Learning from a Millennial Entrepreneur
Tyler Olson crawled out of a lofted bed in his dorm room at 10:00 on a Saturday morning and greeted his staff, who were already busy working at the three desks jammed under his bed. They were servicing computers for his burgeoning technical support company, HelpMeTy.com. This was the moment when he realized it was time to rent office space.
Tyler’s entrepreneurial spirit started when he was 12 years old, sitting around the campfire at his grandparents’ cabin. Their neighbor—an elderly woman—asked if anyone could help fix her computer. Tyler eagerly knocked on her door the next day and solved her problem. Surprised when she asked what she owed him, he replied, “Well, I really like brownies.” Tyler got more from this experience than a batch of yummy brownies. It inspired him to market his tech skills to friends and neighbors. He and his dad dropped fliers in mailboxes, and soon he was fixing computers while his friends were mowing lawns.
In high school, Tyler worked at Circuit City, where he learned more about computer technology, sales, and working with people. Circuit City did not have a Geek Squad, so they let Tyler refer customers to HelpMeTy.com.
Eventually, Tyler enrolled in the Entrepreneurship Program at the University of St. Thomas to learn business fundamentals for start-ups, such as managing cash flow and marketing without a budget. He also met his first mentor, a professor who encouraged him to write a business plan for HelpMeTy.com and enter it into student competitions. After winning state and national contests, Tyler competed in the Global Student Entrepreneur Award. This mentor also connected him to the Entrepreneurs’ Organization (EO), a professional society of entrepreneurs from around the world, which Tyler still identifies as “his tribe.”
Despite his trepidation about taking on overhead, Tyler’s decision to move the business operations out of his dorm room proved to be a timely maneuver. The improved infrastructure enabled the growth to employ eight technicians. A few years after college, he sold HelpMeTy.com and started to explore his next venture.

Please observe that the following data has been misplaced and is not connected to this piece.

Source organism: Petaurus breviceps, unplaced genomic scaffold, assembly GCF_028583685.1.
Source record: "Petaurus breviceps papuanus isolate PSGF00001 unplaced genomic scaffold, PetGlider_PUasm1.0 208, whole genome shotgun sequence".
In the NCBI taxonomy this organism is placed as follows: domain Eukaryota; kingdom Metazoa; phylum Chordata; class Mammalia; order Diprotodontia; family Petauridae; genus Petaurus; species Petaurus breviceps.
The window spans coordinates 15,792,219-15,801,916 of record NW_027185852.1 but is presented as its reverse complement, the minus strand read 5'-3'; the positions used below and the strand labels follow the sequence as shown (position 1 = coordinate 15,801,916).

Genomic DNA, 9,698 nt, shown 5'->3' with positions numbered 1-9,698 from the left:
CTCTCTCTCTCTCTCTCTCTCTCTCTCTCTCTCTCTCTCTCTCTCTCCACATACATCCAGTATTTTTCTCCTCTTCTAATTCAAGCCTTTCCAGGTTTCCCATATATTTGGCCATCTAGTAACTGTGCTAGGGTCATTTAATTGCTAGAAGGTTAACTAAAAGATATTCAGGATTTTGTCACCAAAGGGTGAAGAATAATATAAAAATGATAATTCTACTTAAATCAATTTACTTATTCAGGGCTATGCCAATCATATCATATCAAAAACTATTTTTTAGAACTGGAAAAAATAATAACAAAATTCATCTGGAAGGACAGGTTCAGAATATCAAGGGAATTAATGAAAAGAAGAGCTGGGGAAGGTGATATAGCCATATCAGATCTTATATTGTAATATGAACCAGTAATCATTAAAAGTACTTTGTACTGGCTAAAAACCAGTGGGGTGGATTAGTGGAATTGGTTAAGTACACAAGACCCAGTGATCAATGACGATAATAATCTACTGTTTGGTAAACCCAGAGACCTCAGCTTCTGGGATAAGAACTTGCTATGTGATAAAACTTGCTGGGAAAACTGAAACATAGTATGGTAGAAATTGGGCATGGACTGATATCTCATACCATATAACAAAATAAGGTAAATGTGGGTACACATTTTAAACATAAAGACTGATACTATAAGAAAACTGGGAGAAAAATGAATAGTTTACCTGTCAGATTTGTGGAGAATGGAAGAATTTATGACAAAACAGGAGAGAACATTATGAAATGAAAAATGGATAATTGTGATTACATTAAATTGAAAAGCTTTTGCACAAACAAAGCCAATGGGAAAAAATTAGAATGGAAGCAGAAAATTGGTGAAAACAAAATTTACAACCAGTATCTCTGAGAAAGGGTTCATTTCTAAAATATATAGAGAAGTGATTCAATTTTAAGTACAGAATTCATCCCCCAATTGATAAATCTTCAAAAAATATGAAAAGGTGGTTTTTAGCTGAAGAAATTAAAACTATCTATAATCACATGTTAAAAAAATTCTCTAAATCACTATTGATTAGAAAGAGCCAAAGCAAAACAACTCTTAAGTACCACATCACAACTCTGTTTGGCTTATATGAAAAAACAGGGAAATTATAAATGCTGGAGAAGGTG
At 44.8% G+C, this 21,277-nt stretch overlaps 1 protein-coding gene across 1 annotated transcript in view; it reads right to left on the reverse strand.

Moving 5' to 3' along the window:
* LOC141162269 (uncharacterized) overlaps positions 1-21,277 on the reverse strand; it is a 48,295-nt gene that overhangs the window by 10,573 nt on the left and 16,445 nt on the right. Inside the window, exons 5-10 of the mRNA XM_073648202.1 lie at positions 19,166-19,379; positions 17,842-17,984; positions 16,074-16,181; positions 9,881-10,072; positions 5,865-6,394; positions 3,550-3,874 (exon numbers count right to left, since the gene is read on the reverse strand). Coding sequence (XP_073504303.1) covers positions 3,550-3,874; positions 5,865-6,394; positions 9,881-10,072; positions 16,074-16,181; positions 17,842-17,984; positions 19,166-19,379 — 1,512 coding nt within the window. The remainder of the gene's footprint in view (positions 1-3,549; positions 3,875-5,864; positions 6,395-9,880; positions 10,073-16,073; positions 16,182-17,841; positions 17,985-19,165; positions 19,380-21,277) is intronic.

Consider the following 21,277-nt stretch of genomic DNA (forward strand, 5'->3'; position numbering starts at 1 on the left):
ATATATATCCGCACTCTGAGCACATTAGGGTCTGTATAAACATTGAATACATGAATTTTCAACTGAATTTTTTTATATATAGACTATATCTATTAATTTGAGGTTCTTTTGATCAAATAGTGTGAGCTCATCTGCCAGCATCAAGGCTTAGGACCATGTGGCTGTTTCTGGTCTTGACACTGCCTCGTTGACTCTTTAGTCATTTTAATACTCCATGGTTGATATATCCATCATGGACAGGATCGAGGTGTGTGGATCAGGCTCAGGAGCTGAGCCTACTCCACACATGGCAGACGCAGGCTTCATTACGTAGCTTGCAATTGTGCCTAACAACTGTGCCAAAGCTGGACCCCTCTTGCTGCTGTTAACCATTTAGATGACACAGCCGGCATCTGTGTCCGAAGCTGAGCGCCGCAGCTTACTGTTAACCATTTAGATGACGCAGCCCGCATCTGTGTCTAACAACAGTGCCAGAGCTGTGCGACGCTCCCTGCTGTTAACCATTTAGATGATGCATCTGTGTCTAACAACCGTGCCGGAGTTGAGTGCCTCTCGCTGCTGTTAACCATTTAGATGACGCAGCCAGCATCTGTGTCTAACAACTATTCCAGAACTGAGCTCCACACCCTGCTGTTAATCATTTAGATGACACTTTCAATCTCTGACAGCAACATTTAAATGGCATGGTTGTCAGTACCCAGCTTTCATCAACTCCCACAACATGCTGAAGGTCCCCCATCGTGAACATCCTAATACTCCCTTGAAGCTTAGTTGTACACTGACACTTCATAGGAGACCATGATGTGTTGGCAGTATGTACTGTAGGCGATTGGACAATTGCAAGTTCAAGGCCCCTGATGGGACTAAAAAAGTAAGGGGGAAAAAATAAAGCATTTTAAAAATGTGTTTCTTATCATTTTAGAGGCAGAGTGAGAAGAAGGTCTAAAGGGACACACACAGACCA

With support from a new mentor he found through EO, Tyler formed a partnership and secured angel investor funds to deliver online Facebook classes for small businesses. The first sessions only drew a few participants … the team became anxious … loan payments loomed … there wasn’t enough income to pay themselves. When one participant requested, “Why don’t you just do social media for me,” they decided to pivot and focused on becoming a social media agency. That was the genesis of SMCpros, which seven years later is one of the largest and most respected social media firms in Minnesota and was recently recognized by the Minneapolis/St. Paul Business Journal as one of the 2016 Best Places to Work.
Leadership Lessons from Tyler’s Story
Tyler’s story captivates me for a number of reasons. First, it’s a fun tale about the real-life twists and turns of creating a business. I’m also intrigued with how the Millennial generation is changing the way work gets done and applaud their independent spirit. But, more importantly, entrepreneurs and business leaders from any generation can learn some valuable lessons from Tyler:
Pursue Your Passion—Tyler has been fascinated with technology since a young age. As someone who learns how gadgets work by taking them apart, his dad indulged him—with the stipulation that he had to fix what he’d “broken” by morning. Tyler’s passion for technology catalyzed his first venture and has underpinned his entrepreneurial life.
Mentors Make a Difference—An entrepreneur himself, Tyler’s dad encouraged and enabled his early efforts to get HelpMeTy.com started. His college professor urged him to translate his “can-do” business skills into a sound business plan, which won him accolades but also taught him the value of discipline and planning. His EO mentor helped him navigate the more complex worlds of raising capital and collaborating with business partners.
Learn the Fundamentals—Despite his early successes, Tyler remained open to learning. At Circuit City, he embraced the role of a sales associate, which taught him a deeper understanding of technology and what consumers seek in technology. Not a glamorous role, but his passion and hard work were rewarded with referrals. Eager to continue learning, Tyler acquired critical business skills through his college classes and mentoring relationships. Curiosity and lifelong learning fuel entrepreneurs’ dreams and ambitions.
Fun and Flexibility Create Loyal Employees—When I arrived at the SMCpros office suite at 5:00 pm, Tyler was the only one there. He explained, “We are on summer hours so most of the staff left at 3:30. I don’t care when they work, just so they get the job done.” Glancing around the open office space, I noticed that Tyler sits amongst his staff. A foosball table and rack of toy guns hinted that that they mix work and play. His employees secretly wrote a complicated and lengthy application for the “2016 Best Places to Work” award—sounds like a vibrant and healthy culture!
Pivot at the Right Time—Tyler started scrappy and kept his overhead low. But he also knew when it was time to invest in the infrastructure of an office. Similarly, he pursued the opportunity his client requested to provide social media services, rather than keep teaching businesses how to do social media. Often entrepreneurs must stay the course during the early days of a start-up, but they should also recognize signals that indicate a need or opportunity to pivot.